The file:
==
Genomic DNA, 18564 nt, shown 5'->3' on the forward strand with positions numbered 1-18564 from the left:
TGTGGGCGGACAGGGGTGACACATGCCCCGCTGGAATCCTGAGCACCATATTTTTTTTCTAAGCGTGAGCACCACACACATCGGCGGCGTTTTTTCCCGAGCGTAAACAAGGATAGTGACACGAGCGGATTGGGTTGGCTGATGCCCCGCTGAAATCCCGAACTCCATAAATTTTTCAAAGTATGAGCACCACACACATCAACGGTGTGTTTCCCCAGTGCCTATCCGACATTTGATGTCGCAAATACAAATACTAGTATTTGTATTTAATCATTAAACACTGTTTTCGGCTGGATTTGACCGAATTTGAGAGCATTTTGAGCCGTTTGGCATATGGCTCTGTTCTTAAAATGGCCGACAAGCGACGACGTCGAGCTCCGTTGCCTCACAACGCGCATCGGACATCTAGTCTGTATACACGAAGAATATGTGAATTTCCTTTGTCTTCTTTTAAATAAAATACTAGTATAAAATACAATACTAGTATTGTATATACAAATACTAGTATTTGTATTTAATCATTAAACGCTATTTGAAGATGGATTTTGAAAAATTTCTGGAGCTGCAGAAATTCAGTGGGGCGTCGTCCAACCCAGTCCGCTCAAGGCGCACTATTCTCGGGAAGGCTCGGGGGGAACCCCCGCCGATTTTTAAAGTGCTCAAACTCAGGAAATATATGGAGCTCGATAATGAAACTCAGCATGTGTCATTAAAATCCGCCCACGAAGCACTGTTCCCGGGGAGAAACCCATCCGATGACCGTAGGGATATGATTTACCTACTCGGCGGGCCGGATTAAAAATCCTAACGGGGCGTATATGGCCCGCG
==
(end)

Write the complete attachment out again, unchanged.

Genomic DNA, 18564 nt, shown 5'->3' on the forward strand with positions numbered 1-18564 from the left:
TGTGGGCGGACAGGGGTGACACATGCCCCGCTGGAATCCTGAGCACCATATTTTTTTTCTAAGCGTGAGCACCACACACATCGGCGGCGTTTTTTCCCGAGCGTAAACAAGGATAGTGACACGAGCGGATTGGGTTGGCTGATGCCCCGCTGAAATCCCGAACTCCATAAATTTTTCAAAGTATGAGCACCACACACATCAACGGTGTGTTTCCCCAGTGCCTATCCGACATTTGATGTCGCAAATACAAATACTAGTATTTGTATTTAATCATTAAACACTGTTTTCGGCTGGATTTGACCGAATTTGAGAGCATTTTGAGCCGTTTGGCATATGGCTCTGTTCTTAAAATGGCCGACAAGCGACGACGTCGAGCTCCGTTGCCTCACAACGCGCATCGGACATCTAGTCTGTATACACGAAGAATATGTGAATTTCCTTTGTCTTCTTTTAAATAAAATACTAGTATAAAATACAATACTAGTATTGTATATACAAATACTAGTATTTGTATTTAATCATTAAACGCTATTTGAAGATGGATTTTGAAAAATTTCTGGAGCTGCAGAAATTCAGTGGGGCGTCGTCCAACCCAGTCCGCTCAAGGCGCACTATTCTCGGGAAGGCTCGGGGGGAACCCCCGCCGATTTTTAAAGTGCTCAAACTCAGGAAATATATGGAGCTCGATAATGAAACTCAGCATGTGTCATTAAAATCCGCCCACGAAGCACTGTTCCCGGGGAGAAACCCATCCGATGACCGTAGGGATATGATTTACCTACTCGGCGGGCCGGATTAAAAATCCTAACGGGGCGTATATGGCCCGCG